Some journalism educators are exploring this realm of sensor journalism in the classroom. For example, Susan Zake at Kent State University explored water quality with her students last spring using Raspberry Pi to create some effective sensors. Florida State University Professor Robert Gutsche explored rising sea levels in Southern Florida with his students last year in a special water sensor project called “Eyes on the Rise.” And recently, West Virginia University’s Reed College of Media announced they are working with John Keefe and others on a special project to explore water quality in the area with sensor technology.
What’s in the Air Sensor Project
I also had the opportunity this past year to embark on a sensor journalism project called “What’s in the Air” through a grant I received from the Online News Association called the Challenge Fund for Innovation in Journalism Education. Through this grant, I was able to bring together science and journalism students and work along with a nonprofit news organization, inewsource, to investigate air quality in San Diego using open-source electronic sensors. The project led to nine in-depth stories published on the inewsource website about air quality in four different neighborhoods in San Diego and an interactive map showing the sensor data collected by the students during the project.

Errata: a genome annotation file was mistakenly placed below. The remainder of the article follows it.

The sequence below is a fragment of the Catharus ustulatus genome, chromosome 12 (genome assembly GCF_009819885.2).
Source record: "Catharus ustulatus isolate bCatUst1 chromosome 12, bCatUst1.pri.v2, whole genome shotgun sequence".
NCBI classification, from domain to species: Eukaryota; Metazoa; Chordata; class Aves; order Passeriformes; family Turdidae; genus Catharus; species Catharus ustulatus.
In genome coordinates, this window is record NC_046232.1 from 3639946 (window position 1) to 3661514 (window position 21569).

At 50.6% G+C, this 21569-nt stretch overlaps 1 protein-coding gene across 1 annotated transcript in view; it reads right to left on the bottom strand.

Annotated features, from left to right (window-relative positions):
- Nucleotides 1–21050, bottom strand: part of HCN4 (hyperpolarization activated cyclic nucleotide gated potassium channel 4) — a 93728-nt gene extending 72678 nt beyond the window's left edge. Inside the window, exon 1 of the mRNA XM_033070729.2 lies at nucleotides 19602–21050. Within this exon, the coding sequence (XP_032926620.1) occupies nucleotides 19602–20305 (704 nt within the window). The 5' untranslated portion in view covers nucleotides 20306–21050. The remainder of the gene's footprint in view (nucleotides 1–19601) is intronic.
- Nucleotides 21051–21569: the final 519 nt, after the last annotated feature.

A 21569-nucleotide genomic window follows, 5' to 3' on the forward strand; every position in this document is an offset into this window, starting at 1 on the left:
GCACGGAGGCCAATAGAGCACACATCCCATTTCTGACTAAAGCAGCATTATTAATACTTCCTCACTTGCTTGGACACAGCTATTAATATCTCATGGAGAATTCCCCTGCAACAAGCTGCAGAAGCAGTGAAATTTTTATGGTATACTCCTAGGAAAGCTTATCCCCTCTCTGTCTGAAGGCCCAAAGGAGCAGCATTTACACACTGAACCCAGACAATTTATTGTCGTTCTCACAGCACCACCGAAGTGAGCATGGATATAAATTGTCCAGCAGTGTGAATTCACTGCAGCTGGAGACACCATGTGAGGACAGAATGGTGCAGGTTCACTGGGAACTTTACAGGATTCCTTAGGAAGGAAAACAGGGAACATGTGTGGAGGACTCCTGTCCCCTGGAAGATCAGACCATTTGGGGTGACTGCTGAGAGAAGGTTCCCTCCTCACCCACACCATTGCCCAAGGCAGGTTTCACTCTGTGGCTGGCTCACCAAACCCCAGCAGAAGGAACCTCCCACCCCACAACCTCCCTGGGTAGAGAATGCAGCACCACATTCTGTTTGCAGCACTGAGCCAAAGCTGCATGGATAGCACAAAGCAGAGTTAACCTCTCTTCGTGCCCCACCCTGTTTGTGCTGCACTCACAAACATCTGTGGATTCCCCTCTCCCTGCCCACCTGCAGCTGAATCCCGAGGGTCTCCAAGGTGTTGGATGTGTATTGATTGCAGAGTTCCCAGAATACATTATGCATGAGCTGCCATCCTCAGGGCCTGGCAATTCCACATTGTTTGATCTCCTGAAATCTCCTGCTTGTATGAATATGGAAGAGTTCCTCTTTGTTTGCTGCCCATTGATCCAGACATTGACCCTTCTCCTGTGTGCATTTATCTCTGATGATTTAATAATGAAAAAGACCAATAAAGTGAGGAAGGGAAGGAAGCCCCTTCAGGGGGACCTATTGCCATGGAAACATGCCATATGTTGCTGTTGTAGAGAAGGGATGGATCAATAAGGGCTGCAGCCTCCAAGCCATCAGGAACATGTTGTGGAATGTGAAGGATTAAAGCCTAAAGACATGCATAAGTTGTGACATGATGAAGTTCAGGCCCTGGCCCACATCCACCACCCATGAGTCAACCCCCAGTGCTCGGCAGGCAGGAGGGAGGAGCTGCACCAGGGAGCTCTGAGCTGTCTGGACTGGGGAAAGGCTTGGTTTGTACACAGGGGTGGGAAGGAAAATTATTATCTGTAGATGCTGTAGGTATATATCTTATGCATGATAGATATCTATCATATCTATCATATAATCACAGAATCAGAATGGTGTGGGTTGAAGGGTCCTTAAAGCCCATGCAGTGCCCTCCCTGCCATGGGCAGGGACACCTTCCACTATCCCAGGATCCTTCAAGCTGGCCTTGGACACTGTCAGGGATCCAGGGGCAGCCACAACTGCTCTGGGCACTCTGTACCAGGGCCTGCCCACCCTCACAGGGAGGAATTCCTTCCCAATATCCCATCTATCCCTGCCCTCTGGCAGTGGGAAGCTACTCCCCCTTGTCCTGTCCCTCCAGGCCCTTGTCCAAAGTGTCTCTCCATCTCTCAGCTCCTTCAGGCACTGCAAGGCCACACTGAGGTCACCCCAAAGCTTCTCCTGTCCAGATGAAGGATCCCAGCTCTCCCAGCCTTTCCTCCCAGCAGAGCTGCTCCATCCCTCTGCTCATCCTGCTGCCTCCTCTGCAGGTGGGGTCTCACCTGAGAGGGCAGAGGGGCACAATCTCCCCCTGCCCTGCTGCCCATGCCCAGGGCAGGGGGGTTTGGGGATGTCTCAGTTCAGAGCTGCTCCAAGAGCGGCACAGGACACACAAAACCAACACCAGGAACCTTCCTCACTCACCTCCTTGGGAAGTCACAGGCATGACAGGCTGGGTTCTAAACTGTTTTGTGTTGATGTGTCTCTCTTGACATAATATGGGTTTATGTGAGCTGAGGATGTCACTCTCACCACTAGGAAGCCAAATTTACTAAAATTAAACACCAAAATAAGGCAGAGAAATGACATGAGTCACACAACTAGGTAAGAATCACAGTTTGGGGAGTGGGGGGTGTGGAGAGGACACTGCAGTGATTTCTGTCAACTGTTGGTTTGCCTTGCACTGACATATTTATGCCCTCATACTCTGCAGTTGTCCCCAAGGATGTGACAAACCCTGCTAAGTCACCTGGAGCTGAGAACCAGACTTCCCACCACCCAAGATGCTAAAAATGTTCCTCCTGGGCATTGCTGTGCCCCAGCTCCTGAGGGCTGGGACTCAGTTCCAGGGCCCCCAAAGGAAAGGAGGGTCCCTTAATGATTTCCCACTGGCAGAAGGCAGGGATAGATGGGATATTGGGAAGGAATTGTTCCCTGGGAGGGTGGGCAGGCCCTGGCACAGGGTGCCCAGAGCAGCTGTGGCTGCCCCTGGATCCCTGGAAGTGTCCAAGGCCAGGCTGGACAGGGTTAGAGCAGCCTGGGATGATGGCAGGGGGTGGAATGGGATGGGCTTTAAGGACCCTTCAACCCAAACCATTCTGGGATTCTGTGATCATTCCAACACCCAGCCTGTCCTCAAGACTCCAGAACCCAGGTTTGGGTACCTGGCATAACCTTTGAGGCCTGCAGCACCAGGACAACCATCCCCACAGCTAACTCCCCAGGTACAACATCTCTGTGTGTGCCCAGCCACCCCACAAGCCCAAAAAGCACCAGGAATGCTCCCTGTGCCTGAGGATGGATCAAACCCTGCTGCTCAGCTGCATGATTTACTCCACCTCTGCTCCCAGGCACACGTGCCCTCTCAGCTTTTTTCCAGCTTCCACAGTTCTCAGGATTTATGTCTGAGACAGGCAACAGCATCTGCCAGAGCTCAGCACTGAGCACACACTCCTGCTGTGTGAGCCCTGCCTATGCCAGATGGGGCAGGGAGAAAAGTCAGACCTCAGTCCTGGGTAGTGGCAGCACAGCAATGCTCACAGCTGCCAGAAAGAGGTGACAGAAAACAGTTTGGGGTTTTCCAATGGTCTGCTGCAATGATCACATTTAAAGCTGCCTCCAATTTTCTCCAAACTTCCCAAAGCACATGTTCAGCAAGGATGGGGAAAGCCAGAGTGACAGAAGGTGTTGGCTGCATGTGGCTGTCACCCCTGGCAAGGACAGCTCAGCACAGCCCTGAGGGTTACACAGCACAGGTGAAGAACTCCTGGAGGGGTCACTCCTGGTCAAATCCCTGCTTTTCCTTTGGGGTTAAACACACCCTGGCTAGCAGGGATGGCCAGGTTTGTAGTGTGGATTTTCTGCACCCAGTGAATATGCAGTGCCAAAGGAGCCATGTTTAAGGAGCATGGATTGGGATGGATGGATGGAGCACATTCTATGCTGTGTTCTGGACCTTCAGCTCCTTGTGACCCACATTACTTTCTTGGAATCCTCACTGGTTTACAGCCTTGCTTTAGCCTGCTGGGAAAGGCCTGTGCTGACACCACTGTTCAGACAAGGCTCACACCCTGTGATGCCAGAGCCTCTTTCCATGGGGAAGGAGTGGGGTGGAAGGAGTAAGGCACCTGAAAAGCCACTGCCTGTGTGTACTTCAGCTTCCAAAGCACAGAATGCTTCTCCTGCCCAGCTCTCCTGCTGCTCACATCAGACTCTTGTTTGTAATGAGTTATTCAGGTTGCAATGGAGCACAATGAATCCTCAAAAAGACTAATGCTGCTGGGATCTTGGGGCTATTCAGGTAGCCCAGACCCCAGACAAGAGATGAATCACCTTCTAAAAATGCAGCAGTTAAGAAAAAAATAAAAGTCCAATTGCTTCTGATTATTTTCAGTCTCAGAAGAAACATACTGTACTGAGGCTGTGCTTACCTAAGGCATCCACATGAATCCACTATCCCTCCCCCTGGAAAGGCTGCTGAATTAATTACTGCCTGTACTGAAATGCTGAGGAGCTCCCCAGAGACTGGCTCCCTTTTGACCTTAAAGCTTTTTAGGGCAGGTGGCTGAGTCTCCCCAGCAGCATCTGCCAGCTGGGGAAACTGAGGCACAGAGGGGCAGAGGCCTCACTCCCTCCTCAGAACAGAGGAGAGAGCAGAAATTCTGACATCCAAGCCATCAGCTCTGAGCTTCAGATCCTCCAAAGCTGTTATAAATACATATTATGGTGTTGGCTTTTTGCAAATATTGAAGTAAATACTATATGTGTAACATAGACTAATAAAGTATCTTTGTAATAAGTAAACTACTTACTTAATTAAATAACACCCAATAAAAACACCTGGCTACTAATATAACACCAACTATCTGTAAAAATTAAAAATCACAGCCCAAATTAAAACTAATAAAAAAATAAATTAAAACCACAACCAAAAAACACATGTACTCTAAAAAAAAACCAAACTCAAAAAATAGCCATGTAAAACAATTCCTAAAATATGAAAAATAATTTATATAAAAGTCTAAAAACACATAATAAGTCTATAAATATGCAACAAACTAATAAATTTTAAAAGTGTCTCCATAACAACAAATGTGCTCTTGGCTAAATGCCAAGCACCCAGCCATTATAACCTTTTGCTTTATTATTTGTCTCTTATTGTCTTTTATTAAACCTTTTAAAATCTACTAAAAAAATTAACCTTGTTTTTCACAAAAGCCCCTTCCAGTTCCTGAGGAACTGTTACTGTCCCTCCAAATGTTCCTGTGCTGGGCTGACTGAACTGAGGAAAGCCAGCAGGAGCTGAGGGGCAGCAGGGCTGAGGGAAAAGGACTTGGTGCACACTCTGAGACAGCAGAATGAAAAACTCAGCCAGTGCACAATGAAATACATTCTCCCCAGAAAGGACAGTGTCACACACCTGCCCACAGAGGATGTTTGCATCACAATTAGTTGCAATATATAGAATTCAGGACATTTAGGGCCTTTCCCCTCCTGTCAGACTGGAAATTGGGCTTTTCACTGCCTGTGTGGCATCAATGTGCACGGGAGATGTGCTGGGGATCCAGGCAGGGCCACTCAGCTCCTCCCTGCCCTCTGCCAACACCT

How to Embark on a Sensor Journalism Project
Based on this experience, I thought I would share some tips in case you may be thinking of venturing into teaching sensor journalism in your program:
- Have an issue to tackle. In our case, we identified an environmental issue that we wanted to explore — air quality. This allowed us to set the learning outcomes for the class and spend the time to investigate a variety of air quality sensors that allowed us to find the appropriate technology for our project. We also identified several datasets that allowed us to explore how air quality data was being collected in the city. This gave us a foundation by which to explore the nuances of that data and go deeper into the community with our own sensor kits.
- Beta-test the sensors. Sensors are becoming cheaper and thus the quality you get with each sensor will differ. You should beta-test as many sensors as possible to see what issues arise, so you can opt for the best version.